By NEIL HARTNELL
Tribune Business Editor
Abaco's labour shortages are causing post-Dorian reconstruction prices to "skyrocket" by at least 25 percent, the island's Chamber of Commerce chief warned yesterday.
Ken Hutton told Tribune Business that the Government and wider Bahamas "need to pull out all the stops" to meet the island's needs given that the lack of qualified contractors and skilled trades persons could double the time taken to rebuild while "pricing out" many Bahamians.
With skilled contractors saying they have client waiting lists of "about a year", he argued that the sheer extent of Dorian's devastation - and the required reconstruction - meant that the island needed an influx in the "hundreds" to speed up its rebound.
Describing the recent controversy over the Baker's Bay Golf & Ocean Club's decision to bring in 135 Mexican construction workers as an example of this problem, Mr Hutton said The Bahamas had not choice but "to take a hit" for both that project and wider reconstruction efforts.
He argued that Abaco needed Baker's Bay to be restored and re-opened "as quickly and possible" given its status as the so-called anchor project for the Marsh Harbour area, having employed more than 1,000 Bahamians prior to Dorian and COVID-19."
Mr Hutton said that if this required bringing in specialist expatriate labour "that's what we have to do", adding that time is running out for "a decision to be made" on how Abaco's workforce weaknesses are to be addressed.
While the COVID-19 lockdown "never really halted" construction efforts on the Dorian-ravaged island, the Chamber president said the labour shortage was being worsened as many second homeowners were returning to the island seeking to rebuild with the re-opening of The Bahamas' borders.
He added that a lack of suitable worker housing was another dilemma for rebuilding efforts, although proposals for a "man camp" and forms of temporary accommodation are already coming from the private sector.
"Many home owners have returned, both locals and second home, but the problem is there's no labour here," Mr Hutton told Tribune Business. "There's a real shortage of labour, and exacerbating that is the shortage of housing to accommodate them.
"I understand there are a couple of solutions; a man camp and temporary housing that may be in the offing. I'm hopeful those will come online sooner rather than later. There was very little rental housing in Abaco before the storm. It's made a bad situation worse."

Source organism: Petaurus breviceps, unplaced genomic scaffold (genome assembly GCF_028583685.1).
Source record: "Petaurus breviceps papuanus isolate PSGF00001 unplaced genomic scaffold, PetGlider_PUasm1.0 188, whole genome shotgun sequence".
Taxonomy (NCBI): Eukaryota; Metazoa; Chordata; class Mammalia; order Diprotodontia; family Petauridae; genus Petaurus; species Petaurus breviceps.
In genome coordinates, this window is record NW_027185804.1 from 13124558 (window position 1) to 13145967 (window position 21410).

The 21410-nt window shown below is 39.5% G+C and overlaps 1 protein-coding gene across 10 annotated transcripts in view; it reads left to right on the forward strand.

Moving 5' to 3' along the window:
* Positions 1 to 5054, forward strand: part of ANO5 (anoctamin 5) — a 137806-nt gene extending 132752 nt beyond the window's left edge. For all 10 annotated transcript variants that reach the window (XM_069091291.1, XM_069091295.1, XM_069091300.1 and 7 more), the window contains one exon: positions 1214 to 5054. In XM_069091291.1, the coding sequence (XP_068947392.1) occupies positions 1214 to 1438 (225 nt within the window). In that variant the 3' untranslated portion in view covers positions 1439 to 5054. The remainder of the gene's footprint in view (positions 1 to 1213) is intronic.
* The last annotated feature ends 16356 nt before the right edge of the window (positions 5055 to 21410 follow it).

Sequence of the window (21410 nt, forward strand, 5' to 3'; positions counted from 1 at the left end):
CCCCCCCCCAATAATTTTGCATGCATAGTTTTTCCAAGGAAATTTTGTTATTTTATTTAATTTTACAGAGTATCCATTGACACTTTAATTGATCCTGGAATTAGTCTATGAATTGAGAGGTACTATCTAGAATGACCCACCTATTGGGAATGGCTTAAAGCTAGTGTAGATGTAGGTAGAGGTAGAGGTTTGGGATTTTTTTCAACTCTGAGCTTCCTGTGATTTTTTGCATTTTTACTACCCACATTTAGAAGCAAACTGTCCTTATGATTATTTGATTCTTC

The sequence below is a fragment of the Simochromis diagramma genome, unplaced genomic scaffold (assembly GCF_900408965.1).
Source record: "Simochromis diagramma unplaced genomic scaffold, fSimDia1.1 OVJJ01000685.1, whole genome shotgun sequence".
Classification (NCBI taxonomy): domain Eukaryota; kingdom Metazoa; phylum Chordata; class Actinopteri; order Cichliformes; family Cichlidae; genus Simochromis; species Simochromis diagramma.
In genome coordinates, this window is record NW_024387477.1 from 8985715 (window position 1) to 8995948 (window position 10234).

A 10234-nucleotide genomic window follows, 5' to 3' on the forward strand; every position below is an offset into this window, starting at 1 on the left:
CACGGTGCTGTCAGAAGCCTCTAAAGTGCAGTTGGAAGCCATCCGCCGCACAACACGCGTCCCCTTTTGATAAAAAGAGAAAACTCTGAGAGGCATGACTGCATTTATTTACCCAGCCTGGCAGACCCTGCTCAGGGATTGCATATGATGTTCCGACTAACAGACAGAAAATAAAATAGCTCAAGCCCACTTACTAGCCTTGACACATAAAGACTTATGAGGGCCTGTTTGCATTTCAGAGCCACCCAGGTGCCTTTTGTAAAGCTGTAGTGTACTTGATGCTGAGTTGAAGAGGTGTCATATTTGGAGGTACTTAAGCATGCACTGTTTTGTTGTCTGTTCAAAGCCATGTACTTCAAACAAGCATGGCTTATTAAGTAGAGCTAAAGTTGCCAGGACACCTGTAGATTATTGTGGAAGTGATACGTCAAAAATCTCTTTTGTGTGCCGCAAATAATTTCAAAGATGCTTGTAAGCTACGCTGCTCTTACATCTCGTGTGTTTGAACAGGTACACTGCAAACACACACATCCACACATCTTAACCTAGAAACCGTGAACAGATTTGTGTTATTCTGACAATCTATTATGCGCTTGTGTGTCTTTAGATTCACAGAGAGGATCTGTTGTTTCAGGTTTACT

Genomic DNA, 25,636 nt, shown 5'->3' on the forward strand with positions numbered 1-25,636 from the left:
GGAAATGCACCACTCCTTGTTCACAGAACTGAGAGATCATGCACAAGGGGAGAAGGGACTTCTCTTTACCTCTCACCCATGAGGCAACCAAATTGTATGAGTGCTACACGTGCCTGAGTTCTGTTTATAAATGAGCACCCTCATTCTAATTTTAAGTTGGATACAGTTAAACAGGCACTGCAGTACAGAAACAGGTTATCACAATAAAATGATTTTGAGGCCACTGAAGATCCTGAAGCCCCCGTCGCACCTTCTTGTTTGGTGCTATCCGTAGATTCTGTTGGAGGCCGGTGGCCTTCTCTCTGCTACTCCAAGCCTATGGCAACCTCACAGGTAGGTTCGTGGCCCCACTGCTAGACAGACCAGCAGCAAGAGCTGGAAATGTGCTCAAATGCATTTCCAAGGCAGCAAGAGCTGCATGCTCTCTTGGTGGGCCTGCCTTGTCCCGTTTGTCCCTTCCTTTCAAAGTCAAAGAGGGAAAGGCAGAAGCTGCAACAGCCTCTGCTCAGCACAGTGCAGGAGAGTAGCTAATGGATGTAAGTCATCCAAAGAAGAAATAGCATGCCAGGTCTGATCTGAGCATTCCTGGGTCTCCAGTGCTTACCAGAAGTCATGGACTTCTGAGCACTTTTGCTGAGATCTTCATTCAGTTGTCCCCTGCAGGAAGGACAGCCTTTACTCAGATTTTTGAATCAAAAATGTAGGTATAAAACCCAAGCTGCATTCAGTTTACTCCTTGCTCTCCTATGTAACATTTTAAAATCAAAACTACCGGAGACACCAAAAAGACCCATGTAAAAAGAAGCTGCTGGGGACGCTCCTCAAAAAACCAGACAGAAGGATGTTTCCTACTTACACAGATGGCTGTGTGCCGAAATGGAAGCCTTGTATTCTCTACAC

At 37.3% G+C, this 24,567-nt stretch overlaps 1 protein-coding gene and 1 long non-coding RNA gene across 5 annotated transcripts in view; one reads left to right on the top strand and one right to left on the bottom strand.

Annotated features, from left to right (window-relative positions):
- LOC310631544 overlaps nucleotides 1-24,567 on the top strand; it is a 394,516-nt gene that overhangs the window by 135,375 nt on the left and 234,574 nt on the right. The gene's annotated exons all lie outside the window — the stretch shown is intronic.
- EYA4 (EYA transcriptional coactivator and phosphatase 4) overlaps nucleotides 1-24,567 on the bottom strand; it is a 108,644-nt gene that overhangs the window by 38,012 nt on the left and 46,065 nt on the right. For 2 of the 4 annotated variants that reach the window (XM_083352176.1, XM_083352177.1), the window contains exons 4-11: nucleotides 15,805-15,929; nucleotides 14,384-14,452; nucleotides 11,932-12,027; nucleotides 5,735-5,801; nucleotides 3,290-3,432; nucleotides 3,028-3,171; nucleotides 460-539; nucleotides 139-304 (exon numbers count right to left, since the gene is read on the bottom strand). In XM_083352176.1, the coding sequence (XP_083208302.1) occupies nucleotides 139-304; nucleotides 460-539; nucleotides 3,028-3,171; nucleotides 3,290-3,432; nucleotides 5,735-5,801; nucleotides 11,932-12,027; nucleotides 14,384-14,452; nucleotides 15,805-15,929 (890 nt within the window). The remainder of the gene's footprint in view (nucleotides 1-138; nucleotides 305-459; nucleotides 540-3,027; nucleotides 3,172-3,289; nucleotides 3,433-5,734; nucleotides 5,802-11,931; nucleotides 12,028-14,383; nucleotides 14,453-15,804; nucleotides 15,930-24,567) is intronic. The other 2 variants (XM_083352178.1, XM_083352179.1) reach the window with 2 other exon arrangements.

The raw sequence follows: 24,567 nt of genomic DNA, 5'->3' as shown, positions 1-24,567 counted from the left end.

Mr Hutton, who works for a hardware supplier, said building materials prices had remained steady throughout the reconstruction effort to-date. Yet he reiterated: "The cost of labour here is skyrocketing at the moment when you can find it. It's gone up significantly.
"When there's a labour shortage the price of construction goes up, and Bahamians might be priced out of the market as second home owners return.
"I've heard talk of numbers [for construction costs] from $500 per square feet to $1,000 per square feet. I'm sceptical of $1,000, but pre-Dorian they were at $350-$400 per square foot. Now it's up to $500 per square foot. A 1,000 square foot home is about $500,000, which is ridiculous."
Mr Hutton warned that this "new reality is about to rise" as The Bahamas re-opens its borders to international travel. "We need labour, but labour that can be afforded by the average Bahamian," he told Tribune Business.
"In terms of the good contractors, they're talking of waiting lists of about a year right now. There's a lot of people walking around calling themselves contractors, but they're not, which is frightening.
"If there's shoddy work, they're going to disappear. There's no recourse for shoddy workmanship. That's another thing that can happen in the disaster zone, where it's rebuilt worse than it was before. There are some issues we are trying to address or are being addressed as best as possible," Mr Hutton added.
"We need hundreds of people up here. There's so much to be done; years of work to be done. I've said it before; I don't think there's enough labour in the country to do what needs to be done in the timeframe that it needs to be done.
"It could take six to seven years versus three to five years unless it's dealt with. A decision has to be made to pull out all the stops to get Abaco back up and running as quickly as possible and do whatever is necessary."
Mr Hutton said the recent controversy over Baker's Bay's importation of Mexican construction workers epitomised the challenges and dilemmas facing the island's rebuilding efforts.
"It remains an anchor project," he added of Discovery Land Company's Great Guana Cay-based property, which has pledged to invest $400m in its rebuilding over the next two to three years.
"We need to get Baker's Bay operational as quickly as possible because it provides over 1,000 local jobs and the spin-off into the local economy is tremendous," Mr Hutton told this newspaper.
"They brought in 135 Mexicans. Going back to the labour shortage, I think Baker's Bay needs to do whatever it needs to do to get back open and moving as quickly as possible. If that means we need to take a hit and bring in labour, that's what we have to do.
"But we need to get that property back up and running. I'm looking at the restaurants, hospitality, marina, the shore excursions. It has a huge impact for locals and we need to get that back, that employment, which was over 1,000 Bahamians when it was operational."
Mr Hutton also voiced concern over Bahamas Power & Light's (BPL) ability to keep electricity flowing amid constant blackouts that were affecting every part of the island even as more and more customers are restored to the grid.
"The biggest issue going forward is ensuring we have the generation capacity to power everyone coming on line," he explained. "I don't know what they currently have available but we are going through blackouts right now."